JERUSALEM (JWN and agencies)—Hosni Mubarak’s foreign minister, Amr Moussa, the leading candidate in Egypt’s presidential race, told a mass election rally on Sunday that Egypt’s peace treaty with Israel is “dead and buried.”
Moussa, who was never known for his friendliness toward Israel, said “the Camp David Accords are a historical document whose place is on the shelves of history, as its articles talk about the fact that the aim of the agreement is to establish an independent Palestinian state.”
Moussa seemed to differentiate between the accords and the treaty, saying there is “no such thing” as the Camp David agreement.
“This agreement is dead and buried,” he insisted. “There is an agreement between Israel and Egypt that we will honor as long as Israel honors it. The Jewish document that defines relations between Israel and the Arabs is an Arab initiative from 2002 whose advancement should be bilateral: step for step, progress for progress.”
The Camp David Accords include articles referring to Palestinian autonomy and are separate from the 1979 peace treaty between Israel and Egypt. However, the Egyptian public tends to see them as a whole. Moussa’s condemnation of both continues a thread he began on a campaign trip to western Egypt two weeks ago.
Then Moussa described the agreement as “ink on paper whose period of authority is over,” without differentiating between the articles that deal with the Palestinians and those that deal with peace with Israel. It is interesting to note that the secular Moussa is coming out against the treaty, while Islamist leaders are talking up their commitment to the Camp David Accords.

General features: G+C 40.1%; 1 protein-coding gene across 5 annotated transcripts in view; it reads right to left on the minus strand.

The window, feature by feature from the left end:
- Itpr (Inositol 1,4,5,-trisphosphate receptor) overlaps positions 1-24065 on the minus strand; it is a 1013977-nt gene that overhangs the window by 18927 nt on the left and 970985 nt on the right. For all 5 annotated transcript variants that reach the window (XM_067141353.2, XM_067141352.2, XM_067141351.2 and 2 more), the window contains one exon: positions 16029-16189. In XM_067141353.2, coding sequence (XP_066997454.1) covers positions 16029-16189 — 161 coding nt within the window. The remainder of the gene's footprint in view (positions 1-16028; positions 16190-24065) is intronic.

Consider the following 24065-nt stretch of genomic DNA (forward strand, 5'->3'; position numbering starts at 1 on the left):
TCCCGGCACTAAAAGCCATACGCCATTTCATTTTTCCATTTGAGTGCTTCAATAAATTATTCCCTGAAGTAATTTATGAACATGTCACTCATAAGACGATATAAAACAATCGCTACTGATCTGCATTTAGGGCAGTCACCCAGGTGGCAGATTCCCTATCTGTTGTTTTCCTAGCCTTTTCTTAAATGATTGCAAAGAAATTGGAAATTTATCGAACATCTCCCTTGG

The fundamentalist Salafi Al-Nour Party, for example, announced in December that it is not opposed to the Camp David Accords and is ready to negotiate with Israel. Even the Muslim Brotherhood movement has emphasized its commitment to the Camp David Accords publicly and to the US administration.
Moussa, 76, was the deposed Mubarak’s foreign minister for 10 years and devoted much effort to promoting Palestinian issues. It is understood that his bad mouthing of the peace treaty with Israel is related to his election campaign and his desire to distance himself from the hated Mubarak regime.
On Monday, Moussa, also a former Arab League chief, kicked off his campaign with a visit to the Christian Monastery of the Archangel in the Upper Egypt town of Qena. The campaign stop was apparently chosen in an attempt to win the hearts of Egypt’s 10 million Coptic Christians, who fear what the election of an Islamist-controlled government would mean for their dwindling religious and civil rights.